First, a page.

Speaking on CNN's Larry King talk show on Wednesday, Mr Clinton argued that the proposed deal offered a case study in the consequences of Republican economic mismanagement.
It was 'a horrible legacy of the Reagan years', he said, indicating that he would ban it if elected President.
'I've got real problems with it,' he said. 'We get no access to the British market.
'It's just an admission we allowed the American companies to get into terrible financial trouble.'
'So you wouldn't sign off on it?' asked Mr King. 'No,' was the uncharacteristically blunt Clinton reply.
The dollars 750m ( pounds 477m) BA-USAir link-up, still awaiting ratification by the US government, first entered the political arena during the final Presidential debate 10 days ago, when third candidate Ross Perot claimed it was another step towards the 'destruction of the US airline industry' and by extension a threat to the country's dominance of airliner manufacturing.
Mr Clinton's criticism, after his ambivalence over the planned North American Free Trade Agreement (Nafta) linking the US, Canada and Mexico and his accusations that the Bush administration had subsidised the export of American jobs, suggested that as President he would adopt a much harder-nosed attitude to US economic interests than his predecessor.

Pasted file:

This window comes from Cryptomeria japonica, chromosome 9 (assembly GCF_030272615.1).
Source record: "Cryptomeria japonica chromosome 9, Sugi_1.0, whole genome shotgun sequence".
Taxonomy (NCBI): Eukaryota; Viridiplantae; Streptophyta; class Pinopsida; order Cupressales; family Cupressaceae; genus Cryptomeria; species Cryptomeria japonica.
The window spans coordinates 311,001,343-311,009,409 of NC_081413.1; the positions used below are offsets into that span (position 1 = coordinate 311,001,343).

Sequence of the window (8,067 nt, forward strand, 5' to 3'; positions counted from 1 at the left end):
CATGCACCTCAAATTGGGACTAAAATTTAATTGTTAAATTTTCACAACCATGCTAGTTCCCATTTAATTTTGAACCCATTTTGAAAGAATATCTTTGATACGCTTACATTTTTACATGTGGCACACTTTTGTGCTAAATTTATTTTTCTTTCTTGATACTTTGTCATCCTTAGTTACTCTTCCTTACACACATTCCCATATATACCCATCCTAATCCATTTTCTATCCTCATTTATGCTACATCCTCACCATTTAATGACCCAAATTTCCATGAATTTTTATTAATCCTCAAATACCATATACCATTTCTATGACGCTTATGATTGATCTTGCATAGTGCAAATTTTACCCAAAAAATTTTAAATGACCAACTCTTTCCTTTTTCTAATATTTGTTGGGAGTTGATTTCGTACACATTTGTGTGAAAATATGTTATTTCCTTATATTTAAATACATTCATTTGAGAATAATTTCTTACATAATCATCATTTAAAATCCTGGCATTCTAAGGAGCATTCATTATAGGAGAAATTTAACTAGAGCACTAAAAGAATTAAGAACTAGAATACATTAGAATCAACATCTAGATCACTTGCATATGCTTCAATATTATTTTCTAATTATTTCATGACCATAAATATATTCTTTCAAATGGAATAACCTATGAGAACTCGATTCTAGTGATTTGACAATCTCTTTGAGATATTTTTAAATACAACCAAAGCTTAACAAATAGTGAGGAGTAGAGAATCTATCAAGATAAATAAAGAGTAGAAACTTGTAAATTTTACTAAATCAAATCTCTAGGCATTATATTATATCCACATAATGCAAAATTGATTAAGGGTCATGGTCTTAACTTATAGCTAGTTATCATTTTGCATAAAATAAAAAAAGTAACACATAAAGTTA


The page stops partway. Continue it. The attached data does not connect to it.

Mr Bush has stayed out of the controversy when questioned by voters. But supporters and foes of the BA deal have staged rival demonstrations at several of the President's airport campaign stops this week.
The row could also portend renewed US charges of 'unfair' subsidies from European governments to the Airbus consortium.
Mr Clinton claimed: 'They are driving McDonnell-Douglas to the brink of bankruptcy, killing workers in my home state and all over the country and even taking market share away from Boeing.'